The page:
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12325: Boston Globe Article: Practitioners of vodou battle stereotypes (fwd)

From: Michel DeGraff <degraff@MIT.EDU>

This story ran on page B2 of the Boston Globe on 6/15/2002.

Practitioners of vodou battle stereotypes
By Rich Barlow, Globe Staff, 6/15/2002


Hollywood often stereotypes religion, of course, but when it comes to
Haitian vodou (often Americanized as ''voodoo,'' which actually is an
African-American offshoot), even everyday language can be
dismissive. ''Voodoo economics,'' was not a tribute to Ronald Reagan's
math skills.

To Erol Josue, an ''oungan'' (vodou priest), this popular perception
is unfair.

''Magic exists in vodou,'' he says in French translated by his friend
Anna Wexler, a Brookline writer and student of vodou. But the 15,000
people he estimates practice vodou in the Boston area don't run around
choking dolls, Josue says.

Quite the opposite: In her new book ''Rara! Vodou, Power, and
Performance in Haiti and Its Diaspora,'' Wesleyan scholar Elizabeth
McAlister says vodou historically has been a force for good in Haiti,
intimately woven with the struggle for civil rights and against

Yet the one-two punch of popular misperceptions and a relatively small
Haitian community in Boston means vodou in this area is practiced in
the privacy of homes and basements, unlike in New York or Miami, which
have larger vodou populations and occasional public festivals.

''Most Americans ... think it's black magic,'' says McAlister. ''It's
probably particularly secret, or let's say particularly protected, in
Boston, but everywhere in the United States, practitioners are
conscious the religion is demonized by the media.''

Wexler attributes local prejudice to the influence of some Protestant
churches, which ''have brought a lot of Haitians, gotten them out of
Haiti and gotten them visas,'' she says. ''The Protestant churches
very often judge vodou very negatively.''

Many people probably aren't aware that vodou is a cousin of
Catholicism, formed by the marriage of African traditions brought by
slaves to Haiti and the faith of Rome forced on them by their French
Catholic masters.

To be initiated into vodou, a person must first be baptized in a
Catholic church, says McAlister.

Vodouists believe in a God who works through numerous spirits. In
Lynn, where Josue lives in the home of his cousin, a health aide who
is a ''manbo'' (priestess), his cousin stores a small altar in a
cramped room in her basement. Josue says more than 100 people have
squeezed into the basement for ceremonies before the altar, which was
recently arrayed for a cermony to the spirit Ezili Danto.

Covered in a red cloth, the altar bore a solitary burning candle
surrounded by bottles of alcohol and fronted by two cups of
coffee. (Ezili Danto is an earthy spirit, partial to strong liquor and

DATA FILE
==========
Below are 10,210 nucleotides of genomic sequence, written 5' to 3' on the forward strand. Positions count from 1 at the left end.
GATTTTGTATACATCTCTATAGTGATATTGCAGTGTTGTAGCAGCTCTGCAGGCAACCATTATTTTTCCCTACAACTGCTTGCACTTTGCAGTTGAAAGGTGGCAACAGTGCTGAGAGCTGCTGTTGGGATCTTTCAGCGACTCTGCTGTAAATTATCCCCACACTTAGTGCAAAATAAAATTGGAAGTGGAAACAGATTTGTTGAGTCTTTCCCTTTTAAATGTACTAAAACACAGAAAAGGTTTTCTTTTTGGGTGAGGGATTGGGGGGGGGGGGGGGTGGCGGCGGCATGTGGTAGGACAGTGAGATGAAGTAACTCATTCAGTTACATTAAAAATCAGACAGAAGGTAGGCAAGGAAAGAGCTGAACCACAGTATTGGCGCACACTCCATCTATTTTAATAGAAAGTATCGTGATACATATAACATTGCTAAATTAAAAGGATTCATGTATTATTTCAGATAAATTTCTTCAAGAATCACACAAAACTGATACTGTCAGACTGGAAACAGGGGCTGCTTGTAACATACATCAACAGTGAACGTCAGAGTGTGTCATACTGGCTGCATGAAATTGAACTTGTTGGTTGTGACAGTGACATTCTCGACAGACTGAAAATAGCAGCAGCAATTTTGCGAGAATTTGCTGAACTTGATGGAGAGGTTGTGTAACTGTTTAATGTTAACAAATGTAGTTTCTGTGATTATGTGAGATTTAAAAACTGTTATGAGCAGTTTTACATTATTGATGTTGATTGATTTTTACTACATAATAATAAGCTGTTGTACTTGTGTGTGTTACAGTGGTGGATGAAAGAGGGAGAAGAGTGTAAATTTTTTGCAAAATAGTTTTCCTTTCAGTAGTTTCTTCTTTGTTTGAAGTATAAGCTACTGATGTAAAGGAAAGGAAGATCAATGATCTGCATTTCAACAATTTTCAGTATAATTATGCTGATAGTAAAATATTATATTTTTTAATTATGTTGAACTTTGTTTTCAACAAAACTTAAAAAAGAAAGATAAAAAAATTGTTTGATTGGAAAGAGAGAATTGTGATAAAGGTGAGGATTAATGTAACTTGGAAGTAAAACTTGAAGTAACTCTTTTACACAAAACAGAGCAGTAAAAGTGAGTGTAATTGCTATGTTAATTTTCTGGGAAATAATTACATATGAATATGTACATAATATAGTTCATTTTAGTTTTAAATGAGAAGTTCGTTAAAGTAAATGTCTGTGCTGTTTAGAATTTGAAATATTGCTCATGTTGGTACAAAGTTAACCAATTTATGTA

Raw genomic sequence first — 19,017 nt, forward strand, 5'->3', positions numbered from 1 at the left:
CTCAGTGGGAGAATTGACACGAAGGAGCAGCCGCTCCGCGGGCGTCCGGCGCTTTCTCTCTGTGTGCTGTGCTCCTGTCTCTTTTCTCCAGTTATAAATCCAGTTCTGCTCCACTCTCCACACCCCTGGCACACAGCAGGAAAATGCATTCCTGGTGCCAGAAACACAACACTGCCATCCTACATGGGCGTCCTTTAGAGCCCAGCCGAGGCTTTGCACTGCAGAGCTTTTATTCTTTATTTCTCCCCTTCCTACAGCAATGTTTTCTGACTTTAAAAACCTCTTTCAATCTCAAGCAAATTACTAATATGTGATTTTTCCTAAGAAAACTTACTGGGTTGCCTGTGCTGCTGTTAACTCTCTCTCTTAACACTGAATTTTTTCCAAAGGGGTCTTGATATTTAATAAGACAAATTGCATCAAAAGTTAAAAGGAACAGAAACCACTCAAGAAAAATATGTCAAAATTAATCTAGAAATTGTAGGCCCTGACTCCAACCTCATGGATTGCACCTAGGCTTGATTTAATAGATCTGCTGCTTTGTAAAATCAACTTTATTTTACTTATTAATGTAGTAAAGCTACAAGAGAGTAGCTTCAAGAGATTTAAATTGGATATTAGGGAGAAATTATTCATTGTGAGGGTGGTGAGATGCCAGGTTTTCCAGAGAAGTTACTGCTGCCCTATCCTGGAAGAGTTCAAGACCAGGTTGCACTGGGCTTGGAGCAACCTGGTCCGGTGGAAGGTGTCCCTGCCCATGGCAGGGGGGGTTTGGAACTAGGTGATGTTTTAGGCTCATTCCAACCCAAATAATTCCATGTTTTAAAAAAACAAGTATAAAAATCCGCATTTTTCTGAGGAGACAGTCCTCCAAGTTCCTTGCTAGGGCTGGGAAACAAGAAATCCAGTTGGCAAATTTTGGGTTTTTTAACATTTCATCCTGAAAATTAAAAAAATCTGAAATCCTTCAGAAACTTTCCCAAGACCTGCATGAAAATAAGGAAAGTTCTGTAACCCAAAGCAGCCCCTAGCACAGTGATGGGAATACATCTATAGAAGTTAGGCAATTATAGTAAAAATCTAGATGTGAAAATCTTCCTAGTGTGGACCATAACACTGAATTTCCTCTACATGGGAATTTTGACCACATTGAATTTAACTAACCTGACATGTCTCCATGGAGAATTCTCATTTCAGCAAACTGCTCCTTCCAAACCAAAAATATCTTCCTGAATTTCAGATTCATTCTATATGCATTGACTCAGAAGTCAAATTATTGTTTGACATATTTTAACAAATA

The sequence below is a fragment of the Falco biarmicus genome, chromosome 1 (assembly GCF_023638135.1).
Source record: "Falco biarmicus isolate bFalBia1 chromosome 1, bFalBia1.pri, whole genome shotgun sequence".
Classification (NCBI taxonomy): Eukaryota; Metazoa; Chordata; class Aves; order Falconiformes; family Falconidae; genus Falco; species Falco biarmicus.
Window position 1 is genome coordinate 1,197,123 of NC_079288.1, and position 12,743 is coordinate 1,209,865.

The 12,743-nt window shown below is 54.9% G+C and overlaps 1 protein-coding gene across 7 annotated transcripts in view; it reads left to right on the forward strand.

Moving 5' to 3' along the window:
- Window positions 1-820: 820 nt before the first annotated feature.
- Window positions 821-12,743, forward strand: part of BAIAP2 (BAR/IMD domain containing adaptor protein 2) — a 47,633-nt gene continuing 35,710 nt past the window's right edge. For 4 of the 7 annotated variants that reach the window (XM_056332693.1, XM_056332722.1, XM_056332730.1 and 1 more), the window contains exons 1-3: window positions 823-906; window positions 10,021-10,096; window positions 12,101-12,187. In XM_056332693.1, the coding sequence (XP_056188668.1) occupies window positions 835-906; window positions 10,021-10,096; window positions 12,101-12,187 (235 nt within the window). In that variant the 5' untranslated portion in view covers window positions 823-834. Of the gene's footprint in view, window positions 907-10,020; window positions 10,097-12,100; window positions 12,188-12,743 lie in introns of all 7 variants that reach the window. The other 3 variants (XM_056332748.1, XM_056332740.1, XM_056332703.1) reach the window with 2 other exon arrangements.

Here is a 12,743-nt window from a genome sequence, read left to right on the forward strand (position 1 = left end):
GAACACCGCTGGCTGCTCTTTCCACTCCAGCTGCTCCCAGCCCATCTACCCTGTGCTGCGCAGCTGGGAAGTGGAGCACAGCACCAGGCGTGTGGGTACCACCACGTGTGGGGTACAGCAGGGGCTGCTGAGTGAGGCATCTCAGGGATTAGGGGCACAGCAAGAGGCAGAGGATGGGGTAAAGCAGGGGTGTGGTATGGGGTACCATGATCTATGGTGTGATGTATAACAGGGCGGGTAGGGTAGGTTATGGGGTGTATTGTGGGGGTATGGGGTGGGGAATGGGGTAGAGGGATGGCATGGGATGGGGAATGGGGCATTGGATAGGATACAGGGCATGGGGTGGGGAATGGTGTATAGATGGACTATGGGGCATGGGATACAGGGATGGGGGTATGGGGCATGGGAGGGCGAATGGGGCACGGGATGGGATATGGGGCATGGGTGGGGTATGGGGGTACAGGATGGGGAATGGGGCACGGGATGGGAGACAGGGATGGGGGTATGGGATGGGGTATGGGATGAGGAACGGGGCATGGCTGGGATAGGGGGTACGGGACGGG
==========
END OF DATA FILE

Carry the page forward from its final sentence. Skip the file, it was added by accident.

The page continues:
bitter coffee.) A plate of cookies stood for the children for whom
this motherly spirit watches out. A bouquet of roses - thanks from a
congregant for help received from the spirit - added a touch of
nature. (Oungans and manbos counsel their congregants. They also use
medicines made from plants to treat certain illneses, particularly
diabetes, says Wexler.)

Color paintings of Catholic saints hung on the walls - Patrick
expelling the snakes from Ireland among them - in silent witness to
how Catholicism became ''a living part of the religion,'' says
Wexler. Some vodouists attend Catholic churches, including Josue's
cousin, who keeps a cross and figurine of Joseph holding the baby
Jesus on an adjacent altar.

The calling to the priesthood comes when a ''lwa'' (spirit) chooses a
person, says Josue. Preparation for priesthood includes a week or more
of seclusion, during which the budding priest or priestess learns
rituals and contemplates his or her spiritual identity. Priests and
priestesses have equal power to lead ceremonies.

The ancestral aspect of vodou is as critical as the religious
one. Josue visits Haiti at least once a year, to divest himself of the
material trappings of the West and surround himself with the
environment of his ancestors. The pilgrimage has not always been
possible. During the temporary overthrow of President Jean-Bertand
Aristide, Josue lived in exile because he could not speak freely
against the military dictatorship that replaced Aristide's

There's another part of Haitian heritage to which vodou speaks:
slavery, which existed until Haitians revolted and liberated
themselves from the French in 1804. ''There's a lot of elements that
remind us of the history of slavery in vodou,'' says Wexler, a
descendant of New England clipper shipbuilders who benefitted from the
slave trade.

Translating for Josue, she adds, ''It's also a religion of resistance,
unlike how Karl Marx describes religion, as the opium of the
people. People want their paradise here on earth; it's not a
resignation to a better life after you die. ... It really infuses
Haitians' ability to survive.''